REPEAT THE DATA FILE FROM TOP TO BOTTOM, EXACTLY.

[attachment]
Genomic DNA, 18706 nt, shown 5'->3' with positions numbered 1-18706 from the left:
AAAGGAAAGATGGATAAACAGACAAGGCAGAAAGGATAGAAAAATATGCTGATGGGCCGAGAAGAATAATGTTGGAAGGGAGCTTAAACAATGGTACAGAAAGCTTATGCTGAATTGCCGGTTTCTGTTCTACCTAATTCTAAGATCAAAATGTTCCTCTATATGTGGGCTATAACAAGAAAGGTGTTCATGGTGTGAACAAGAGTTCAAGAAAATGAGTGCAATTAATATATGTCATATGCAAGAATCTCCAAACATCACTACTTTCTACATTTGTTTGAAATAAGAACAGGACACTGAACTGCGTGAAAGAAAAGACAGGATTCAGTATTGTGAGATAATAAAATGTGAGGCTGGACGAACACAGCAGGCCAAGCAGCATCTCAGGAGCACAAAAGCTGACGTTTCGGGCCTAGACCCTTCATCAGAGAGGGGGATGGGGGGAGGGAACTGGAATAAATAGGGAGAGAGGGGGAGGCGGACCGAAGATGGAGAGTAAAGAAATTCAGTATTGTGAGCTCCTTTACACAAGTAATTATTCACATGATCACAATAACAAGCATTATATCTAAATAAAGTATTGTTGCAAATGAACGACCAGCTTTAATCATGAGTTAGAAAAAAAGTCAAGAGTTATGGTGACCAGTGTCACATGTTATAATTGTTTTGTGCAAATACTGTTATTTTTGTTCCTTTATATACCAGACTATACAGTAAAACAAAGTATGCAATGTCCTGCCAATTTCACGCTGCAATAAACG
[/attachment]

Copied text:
Genomic DNA, 18706 nt, shown 5'->3' with positions numbered 1-18706 from the left:
AAAGGAAAGATGGATAAACAGACAAGGCAGAAAGGATAGAAAAATATGCTGATGGGCCGAGAAGAATAATGTTGGAAGGGAGCTTAAACAATGGTACAGAAAGCTTATGCTGAATTGCCGGTTTCTGTTCTACCTAATTCTAAGATCAAAATGTTCCTCTATATGTGGGCTATAACAAGAAAGGTGTTCATGGTGTGAACAAGAGTTCAAGAAAATGAGTGCAATTAATATATGTCATATGCAAGAATCTCCAAACATCACTACTTTCTACATTTGTTTGAAATAAGAACAGGACACTGAACTGCGTGAAAGAAAAGACAGGATTCAGTATTGTGAGATAATAAAATGTGAGGCTGGACGAACACAGCAGGCCAAGCAGCATCTCAGGAGCACAAAAGCTGACGTTTCGGGCCTAGACCCTTCATCAGAGAGGGGGATGGGGGGAGGGAACTGGAATAAATAGGGAGAGAGGGGGAGGCGGACCGAAGATGGAGAGTAAAGAAATTCAGTATTGTGAGCTCCTTTACACAAGTAATTATTCACATGATCACAATAACAAGCATTATATCTAAATAAAGTATTGTTGCAAATGAACGACCAGCTTTAATCATGAGTTAGAAAAAAAGTCAAGAGTTATGGTGACCAGTGTCACATGTTATAATTGTTTTGTGCAAATACTGTTATTTTTGTTCCTTTATATACCAGACTATACAGTAAAACAAAGTATGCAATGTCCTGCCAATTTCACGCTGCAATAAACG